Trademark news

NFT: trademark registrations in the metaverse

Ever since Mark Zuckerberg announced his plans to turn his social media platforms into a metaverse business, NFTs and metaverse have been in the spotlight. The metaverse is the new internet, in which all 3D spaces are linked together. Participants in the metaverse use an avatar, a virtual character, with which someone communicates, meets, flirts, et cetera with others. NFTs (non-fungible tokens) are unique, non-exchangeable digital items. NFTs were initially introduced for digital forms of art. » trademark-registration

When can a sound be a trademark?

With the implementation of revised trademark treaty, the requirement that a trademark must be able to be represented graphically was abandoned. This has opened the door to new sorts of trademarks. Think of movie clips, animated images, position marks and of course sound marks. Before that, a melody could only be claimed as a mark, if the melody could be represented in a music-staff. Now that this new legislation is in place, a soundmark may also be submitted as an MP3 file. However, not every application is accepted, as Ardagh learned. » trademark-registration

Coin pocket Diesel valid positionmark

Diesel has a design for its jeans with a small pocket on top of the right front pocket, the so-called coin pocket. Diesel has applied a small diagonal stripe to this small pocket. Just as Levi's sees its red vertical tab as a trademark, Diesel uses this slanted strip as a vital part of its branding too. In order to protect the rights, it applies for a position mark. » trademark-registration

The importance of protecting a logo, WELSON vs WELLUX

The main rule is that a word-mark is optimally protected when registered in all-caps. In whichever way the word is used, the use then falls under the requested protection. However, with short wordmarks, small differences are often enough to distance oneself. In such cases filing a logo can provide extra protection. » trademark-registration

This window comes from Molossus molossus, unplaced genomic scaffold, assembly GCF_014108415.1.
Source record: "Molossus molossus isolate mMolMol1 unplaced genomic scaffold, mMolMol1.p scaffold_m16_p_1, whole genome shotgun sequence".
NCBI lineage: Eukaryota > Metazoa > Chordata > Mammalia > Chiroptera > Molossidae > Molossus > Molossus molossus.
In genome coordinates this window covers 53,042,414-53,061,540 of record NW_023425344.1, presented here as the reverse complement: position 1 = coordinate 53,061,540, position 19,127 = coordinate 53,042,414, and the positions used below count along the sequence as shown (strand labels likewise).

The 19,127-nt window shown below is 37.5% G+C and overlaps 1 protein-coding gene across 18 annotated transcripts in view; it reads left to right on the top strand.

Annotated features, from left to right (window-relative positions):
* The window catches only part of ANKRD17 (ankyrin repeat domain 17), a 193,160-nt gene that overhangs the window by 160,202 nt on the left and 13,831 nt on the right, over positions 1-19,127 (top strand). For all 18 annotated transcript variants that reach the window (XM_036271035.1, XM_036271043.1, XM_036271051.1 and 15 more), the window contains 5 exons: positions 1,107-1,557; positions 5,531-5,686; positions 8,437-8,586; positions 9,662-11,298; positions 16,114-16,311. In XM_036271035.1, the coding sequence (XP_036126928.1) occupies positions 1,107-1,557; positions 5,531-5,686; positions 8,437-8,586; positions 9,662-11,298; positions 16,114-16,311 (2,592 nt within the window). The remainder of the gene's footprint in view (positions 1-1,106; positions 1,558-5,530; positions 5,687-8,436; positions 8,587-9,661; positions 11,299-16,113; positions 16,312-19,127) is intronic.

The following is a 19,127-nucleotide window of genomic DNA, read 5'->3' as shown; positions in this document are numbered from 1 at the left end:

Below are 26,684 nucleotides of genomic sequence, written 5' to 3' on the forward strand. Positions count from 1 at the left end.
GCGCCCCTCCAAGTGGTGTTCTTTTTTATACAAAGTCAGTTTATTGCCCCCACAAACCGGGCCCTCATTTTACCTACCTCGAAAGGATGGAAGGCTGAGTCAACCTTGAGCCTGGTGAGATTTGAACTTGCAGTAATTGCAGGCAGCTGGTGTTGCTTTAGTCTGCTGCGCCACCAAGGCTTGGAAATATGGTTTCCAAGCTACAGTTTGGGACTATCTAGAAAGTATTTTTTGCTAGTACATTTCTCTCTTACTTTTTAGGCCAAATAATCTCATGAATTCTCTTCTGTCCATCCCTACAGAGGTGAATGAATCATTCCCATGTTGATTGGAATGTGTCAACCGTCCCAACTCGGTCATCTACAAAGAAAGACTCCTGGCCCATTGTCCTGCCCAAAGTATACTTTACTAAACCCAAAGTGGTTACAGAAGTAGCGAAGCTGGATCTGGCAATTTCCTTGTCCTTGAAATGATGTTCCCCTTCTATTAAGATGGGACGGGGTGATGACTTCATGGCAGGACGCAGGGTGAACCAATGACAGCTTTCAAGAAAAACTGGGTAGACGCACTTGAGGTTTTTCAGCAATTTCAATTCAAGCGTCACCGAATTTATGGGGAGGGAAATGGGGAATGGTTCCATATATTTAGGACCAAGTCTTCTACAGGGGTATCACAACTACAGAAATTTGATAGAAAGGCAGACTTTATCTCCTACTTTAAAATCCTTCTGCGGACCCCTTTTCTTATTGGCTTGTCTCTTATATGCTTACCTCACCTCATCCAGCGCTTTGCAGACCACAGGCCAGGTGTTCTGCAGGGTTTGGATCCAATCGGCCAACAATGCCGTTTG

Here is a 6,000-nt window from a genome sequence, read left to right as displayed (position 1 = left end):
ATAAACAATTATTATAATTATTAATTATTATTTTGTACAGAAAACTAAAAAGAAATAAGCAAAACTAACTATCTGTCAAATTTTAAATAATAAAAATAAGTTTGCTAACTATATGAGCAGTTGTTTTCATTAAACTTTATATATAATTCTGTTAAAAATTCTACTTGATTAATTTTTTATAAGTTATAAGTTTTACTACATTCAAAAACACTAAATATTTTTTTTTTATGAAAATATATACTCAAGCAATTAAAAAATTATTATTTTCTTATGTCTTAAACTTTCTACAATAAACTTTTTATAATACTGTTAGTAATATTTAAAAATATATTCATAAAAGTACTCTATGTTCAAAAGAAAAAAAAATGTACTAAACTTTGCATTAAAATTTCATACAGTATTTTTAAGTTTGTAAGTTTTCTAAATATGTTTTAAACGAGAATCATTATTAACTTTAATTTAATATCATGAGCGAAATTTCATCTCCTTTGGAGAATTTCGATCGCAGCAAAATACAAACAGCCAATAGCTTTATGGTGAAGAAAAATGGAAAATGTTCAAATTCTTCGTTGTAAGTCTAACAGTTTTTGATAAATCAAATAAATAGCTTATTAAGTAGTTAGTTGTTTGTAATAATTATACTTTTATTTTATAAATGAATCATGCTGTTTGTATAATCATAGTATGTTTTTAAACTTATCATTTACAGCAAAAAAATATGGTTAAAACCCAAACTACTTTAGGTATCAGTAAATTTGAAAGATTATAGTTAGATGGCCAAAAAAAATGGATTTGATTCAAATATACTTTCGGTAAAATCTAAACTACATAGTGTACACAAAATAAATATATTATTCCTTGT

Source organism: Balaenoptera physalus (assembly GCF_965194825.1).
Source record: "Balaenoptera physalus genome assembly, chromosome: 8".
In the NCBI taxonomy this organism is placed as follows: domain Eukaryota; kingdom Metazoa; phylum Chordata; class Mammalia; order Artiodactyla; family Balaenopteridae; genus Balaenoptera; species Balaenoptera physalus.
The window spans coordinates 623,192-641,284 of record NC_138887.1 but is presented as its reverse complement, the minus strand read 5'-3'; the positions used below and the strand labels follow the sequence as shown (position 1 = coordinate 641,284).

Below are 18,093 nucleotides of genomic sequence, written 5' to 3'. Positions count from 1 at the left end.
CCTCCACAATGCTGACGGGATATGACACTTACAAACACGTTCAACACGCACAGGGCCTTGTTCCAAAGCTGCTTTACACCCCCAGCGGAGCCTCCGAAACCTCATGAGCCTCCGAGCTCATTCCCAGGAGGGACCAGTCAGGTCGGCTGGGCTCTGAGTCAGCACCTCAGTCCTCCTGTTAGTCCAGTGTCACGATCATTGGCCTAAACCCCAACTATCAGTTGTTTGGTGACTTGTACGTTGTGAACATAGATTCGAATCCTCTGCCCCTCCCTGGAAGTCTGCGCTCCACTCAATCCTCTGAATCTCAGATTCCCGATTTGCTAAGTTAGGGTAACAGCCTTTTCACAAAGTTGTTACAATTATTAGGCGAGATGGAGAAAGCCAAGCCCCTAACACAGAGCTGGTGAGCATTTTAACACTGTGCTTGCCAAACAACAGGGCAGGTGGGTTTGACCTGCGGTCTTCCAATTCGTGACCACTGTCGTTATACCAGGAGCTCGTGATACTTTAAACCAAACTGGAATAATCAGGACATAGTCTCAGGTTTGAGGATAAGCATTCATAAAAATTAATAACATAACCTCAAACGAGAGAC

Pakistan enters International Trademark system

From May 24th onwards, it is possible to claim trademark protection in Pakistan through the International Registration. International Registration is a relatively cheap and easy way to register a trademark in a vast amount countries around the globe (such as China, USA, Brazil and Canada). 124 countries have now joined this system. Beside the fact that the application costs are much lower, maintaining the rights is more attractive. » trademark-registration
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IP quiz Trademarks

Puma is one of the bigger sports and lifestyle brands in the world. The core-business is the design, development and sale of (sports) shoes, (sports) clothing and accessories. In 1960, Puma registered an international trademark for a device designed in 1958: the formstrip. Since then, Puma has registered approximately 90 formstrip trademarks with validity in the Benelux or the European Union. Puma claims that this is a serial mark. Monshoe is a wholesaler of women's shoes and related products. The company designs and develops Monshoe shoes which it largely markets itself. Monshoe sells its women's shoes under the brands Shoecolate and Pearlz. The shoe Shoecolate is offered in various colour combinations. Puma claims that Monshoe infringes its well-known formstrip trademark. Monshoe contradicts this and states that the average consumer will not perceive the device of Monshoe on the sneakers as a trademark. And if the public will recognize a trademark in the decoration, it will not make the connection to Puma. According to Monshoe, the formstrip logo is not a well-known trademark within the meaning of the BVIE and the UMVo. There is no likelihood of confusion because the sign does not or hardly evoke any association with Puma among the public. In light of the above, who is right? Does this constitute decorative use or linking to a well-known trademark?